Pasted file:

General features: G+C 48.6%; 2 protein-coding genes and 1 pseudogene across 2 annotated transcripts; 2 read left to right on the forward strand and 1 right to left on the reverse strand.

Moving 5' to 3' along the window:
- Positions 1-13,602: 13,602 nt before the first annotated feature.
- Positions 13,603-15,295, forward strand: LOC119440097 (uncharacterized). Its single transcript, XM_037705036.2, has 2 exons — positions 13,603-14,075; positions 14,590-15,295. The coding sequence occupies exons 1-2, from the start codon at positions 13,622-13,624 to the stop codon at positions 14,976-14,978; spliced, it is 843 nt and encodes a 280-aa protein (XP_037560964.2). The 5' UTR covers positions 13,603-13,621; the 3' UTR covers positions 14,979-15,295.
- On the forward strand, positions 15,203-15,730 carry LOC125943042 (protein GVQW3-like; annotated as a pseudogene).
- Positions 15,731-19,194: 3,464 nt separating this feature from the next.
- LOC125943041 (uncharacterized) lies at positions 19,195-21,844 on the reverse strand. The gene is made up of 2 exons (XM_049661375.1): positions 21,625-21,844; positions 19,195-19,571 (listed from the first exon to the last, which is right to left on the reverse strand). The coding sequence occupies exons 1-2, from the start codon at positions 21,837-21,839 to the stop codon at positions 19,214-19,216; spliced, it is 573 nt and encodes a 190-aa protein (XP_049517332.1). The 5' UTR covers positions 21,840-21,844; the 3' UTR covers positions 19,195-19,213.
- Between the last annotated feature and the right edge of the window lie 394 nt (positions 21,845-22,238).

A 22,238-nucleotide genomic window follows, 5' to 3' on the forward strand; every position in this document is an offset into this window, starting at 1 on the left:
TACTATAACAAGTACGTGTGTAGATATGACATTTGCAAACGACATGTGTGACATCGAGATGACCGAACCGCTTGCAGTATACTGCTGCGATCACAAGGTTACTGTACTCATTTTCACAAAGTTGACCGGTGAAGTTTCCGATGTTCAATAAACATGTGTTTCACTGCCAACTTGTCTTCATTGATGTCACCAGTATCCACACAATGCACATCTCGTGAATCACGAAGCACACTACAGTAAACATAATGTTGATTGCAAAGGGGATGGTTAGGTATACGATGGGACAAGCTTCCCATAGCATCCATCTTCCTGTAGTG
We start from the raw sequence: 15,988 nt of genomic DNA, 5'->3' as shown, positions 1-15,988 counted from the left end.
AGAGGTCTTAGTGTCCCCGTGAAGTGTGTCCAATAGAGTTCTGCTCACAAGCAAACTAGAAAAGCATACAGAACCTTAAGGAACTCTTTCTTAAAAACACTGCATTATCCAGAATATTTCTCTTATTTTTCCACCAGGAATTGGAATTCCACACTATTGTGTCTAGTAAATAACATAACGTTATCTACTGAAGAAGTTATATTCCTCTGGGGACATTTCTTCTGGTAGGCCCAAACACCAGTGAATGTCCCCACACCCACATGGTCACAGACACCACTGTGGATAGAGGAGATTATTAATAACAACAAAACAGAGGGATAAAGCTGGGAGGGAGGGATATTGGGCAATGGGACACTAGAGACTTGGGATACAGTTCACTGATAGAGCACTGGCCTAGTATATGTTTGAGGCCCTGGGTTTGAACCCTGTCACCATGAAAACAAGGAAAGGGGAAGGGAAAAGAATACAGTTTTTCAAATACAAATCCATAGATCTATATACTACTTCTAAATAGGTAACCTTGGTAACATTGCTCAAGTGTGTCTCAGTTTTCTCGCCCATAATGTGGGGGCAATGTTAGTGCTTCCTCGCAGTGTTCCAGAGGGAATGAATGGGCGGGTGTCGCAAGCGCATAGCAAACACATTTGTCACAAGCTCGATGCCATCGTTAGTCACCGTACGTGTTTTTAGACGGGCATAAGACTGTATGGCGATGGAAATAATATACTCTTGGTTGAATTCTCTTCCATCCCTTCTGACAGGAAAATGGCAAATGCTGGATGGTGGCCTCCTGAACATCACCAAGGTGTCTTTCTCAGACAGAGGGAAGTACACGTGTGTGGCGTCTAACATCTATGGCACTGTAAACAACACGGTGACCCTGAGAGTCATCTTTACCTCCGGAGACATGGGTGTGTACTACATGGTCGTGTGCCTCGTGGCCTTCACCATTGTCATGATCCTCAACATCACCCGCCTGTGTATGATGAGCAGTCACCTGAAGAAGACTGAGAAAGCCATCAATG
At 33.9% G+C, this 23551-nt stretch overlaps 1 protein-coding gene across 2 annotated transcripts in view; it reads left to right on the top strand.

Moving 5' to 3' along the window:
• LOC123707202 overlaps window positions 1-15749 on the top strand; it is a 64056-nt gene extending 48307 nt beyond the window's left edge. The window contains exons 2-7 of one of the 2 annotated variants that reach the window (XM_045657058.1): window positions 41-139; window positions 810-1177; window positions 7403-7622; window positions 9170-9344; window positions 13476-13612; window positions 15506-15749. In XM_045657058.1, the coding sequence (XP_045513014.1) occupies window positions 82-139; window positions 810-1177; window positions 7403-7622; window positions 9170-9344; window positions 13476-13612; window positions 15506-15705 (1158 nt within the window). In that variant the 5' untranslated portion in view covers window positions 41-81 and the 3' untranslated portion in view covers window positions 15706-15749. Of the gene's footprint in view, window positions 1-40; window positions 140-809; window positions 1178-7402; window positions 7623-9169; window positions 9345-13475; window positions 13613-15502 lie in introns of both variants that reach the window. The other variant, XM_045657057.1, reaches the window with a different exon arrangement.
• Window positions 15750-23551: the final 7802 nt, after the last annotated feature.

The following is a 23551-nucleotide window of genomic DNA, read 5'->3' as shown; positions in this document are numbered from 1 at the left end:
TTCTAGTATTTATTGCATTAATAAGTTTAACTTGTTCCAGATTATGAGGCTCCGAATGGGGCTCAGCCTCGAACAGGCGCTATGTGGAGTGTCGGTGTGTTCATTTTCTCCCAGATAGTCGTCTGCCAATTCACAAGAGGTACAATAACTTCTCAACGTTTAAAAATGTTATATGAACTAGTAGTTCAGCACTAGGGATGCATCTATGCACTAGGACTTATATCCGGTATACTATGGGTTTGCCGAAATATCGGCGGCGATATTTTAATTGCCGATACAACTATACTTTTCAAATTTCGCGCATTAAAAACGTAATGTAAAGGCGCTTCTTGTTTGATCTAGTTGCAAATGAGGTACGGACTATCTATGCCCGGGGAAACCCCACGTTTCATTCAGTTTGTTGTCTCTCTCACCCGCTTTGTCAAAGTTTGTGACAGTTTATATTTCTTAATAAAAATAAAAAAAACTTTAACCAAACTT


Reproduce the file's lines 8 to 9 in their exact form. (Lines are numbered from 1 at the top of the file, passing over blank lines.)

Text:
- Between the last annotated feature and the right edge of the window lie 394 nt (positions 21,845-22,238).

A 22,238-nucleotide genomic window follows, 5' to 3' on the forward strand; every position in this document is an offset into this window, starting at 1 on the left: